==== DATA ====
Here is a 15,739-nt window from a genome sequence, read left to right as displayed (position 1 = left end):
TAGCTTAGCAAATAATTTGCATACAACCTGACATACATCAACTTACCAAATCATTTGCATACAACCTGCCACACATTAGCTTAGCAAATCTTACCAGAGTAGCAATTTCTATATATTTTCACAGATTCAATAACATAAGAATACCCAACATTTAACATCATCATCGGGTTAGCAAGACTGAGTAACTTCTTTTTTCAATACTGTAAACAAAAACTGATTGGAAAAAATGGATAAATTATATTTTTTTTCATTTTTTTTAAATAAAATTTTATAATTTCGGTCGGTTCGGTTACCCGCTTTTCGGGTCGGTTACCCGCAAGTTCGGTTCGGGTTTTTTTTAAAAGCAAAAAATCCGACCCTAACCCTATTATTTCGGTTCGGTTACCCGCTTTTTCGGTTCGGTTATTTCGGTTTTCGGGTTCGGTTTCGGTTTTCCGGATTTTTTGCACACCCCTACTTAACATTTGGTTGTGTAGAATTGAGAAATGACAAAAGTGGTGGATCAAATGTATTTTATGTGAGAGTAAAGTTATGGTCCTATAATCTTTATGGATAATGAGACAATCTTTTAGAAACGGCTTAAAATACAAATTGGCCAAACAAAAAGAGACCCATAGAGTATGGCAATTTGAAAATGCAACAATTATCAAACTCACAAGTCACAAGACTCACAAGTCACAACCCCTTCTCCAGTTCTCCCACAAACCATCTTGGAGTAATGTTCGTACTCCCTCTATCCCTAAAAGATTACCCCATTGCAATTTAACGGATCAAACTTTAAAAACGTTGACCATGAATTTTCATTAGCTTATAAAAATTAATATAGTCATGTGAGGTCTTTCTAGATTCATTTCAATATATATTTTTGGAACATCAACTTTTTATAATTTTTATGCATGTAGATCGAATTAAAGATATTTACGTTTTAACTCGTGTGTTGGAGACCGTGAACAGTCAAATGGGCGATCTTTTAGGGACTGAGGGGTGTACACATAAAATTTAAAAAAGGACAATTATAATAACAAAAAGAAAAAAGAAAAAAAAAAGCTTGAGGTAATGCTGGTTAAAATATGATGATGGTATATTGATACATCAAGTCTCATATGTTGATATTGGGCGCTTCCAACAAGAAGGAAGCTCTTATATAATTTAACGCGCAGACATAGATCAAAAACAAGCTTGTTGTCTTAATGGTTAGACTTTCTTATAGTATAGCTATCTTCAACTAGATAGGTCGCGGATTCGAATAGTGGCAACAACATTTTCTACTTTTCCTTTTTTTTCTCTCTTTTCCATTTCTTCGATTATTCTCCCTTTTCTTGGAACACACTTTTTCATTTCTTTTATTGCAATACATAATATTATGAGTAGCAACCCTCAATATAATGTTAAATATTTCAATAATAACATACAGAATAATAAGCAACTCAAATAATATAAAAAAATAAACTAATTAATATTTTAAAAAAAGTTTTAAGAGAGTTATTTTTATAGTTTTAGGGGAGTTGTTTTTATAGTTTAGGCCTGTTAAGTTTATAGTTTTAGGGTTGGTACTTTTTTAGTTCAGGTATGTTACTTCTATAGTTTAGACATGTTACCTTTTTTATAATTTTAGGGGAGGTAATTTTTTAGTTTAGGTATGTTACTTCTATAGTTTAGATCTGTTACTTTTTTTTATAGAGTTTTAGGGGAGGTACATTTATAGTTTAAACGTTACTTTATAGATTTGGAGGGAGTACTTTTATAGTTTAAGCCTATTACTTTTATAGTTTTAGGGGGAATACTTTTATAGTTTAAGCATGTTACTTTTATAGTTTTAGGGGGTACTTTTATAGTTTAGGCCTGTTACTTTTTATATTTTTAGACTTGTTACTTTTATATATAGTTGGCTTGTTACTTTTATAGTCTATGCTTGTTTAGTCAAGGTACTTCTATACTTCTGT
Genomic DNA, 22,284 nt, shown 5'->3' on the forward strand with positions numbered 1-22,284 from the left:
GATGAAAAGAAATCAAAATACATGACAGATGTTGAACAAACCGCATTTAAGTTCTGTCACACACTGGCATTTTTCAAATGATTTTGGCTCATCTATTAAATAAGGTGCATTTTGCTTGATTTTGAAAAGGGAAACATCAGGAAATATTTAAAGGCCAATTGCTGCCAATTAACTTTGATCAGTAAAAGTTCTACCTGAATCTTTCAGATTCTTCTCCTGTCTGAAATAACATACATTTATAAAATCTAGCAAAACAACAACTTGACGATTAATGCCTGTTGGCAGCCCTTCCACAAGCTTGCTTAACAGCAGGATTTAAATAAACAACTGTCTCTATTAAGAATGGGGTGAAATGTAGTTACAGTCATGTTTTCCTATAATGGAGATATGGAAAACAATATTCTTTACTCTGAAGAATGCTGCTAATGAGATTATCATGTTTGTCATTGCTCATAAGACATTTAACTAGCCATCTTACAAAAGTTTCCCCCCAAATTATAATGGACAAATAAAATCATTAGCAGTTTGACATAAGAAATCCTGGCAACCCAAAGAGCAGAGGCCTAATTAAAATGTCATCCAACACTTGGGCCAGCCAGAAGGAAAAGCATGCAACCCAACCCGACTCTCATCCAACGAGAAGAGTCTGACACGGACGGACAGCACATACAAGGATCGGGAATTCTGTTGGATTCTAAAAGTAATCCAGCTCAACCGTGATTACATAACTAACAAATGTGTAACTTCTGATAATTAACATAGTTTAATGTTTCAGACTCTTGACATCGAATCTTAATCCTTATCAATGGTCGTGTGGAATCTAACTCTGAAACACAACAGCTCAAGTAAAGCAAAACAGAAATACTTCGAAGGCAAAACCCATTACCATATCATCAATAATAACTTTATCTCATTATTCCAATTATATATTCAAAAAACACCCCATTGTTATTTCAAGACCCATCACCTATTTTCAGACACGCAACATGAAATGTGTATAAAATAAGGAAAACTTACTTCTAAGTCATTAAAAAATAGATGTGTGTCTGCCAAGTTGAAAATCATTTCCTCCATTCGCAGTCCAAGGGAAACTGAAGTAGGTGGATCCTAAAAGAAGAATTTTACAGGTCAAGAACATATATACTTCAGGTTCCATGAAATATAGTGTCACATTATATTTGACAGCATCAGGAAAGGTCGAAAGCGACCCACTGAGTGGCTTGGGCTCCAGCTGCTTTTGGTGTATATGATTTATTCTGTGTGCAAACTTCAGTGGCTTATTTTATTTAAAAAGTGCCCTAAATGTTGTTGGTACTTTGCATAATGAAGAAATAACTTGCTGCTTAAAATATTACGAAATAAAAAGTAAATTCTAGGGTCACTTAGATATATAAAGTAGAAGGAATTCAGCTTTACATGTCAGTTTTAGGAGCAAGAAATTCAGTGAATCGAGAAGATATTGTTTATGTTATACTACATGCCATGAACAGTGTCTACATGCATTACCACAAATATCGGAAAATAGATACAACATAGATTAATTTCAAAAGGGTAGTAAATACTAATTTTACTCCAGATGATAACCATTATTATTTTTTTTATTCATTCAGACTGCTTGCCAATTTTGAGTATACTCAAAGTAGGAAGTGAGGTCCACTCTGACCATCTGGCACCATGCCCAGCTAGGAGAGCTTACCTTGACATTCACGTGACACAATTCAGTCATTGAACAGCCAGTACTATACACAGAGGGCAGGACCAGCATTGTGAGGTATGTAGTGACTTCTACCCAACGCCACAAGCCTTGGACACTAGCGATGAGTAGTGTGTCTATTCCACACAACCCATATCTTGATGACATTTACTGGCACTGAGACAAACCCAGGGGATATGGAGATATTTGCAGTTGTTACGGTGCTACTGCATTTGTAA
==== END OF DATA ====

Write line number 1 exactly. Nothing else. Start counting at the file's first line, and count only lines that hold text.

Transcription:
Here is a 15,739-nt window from a genome sequence, read left to right as displayed (position 1 = left end):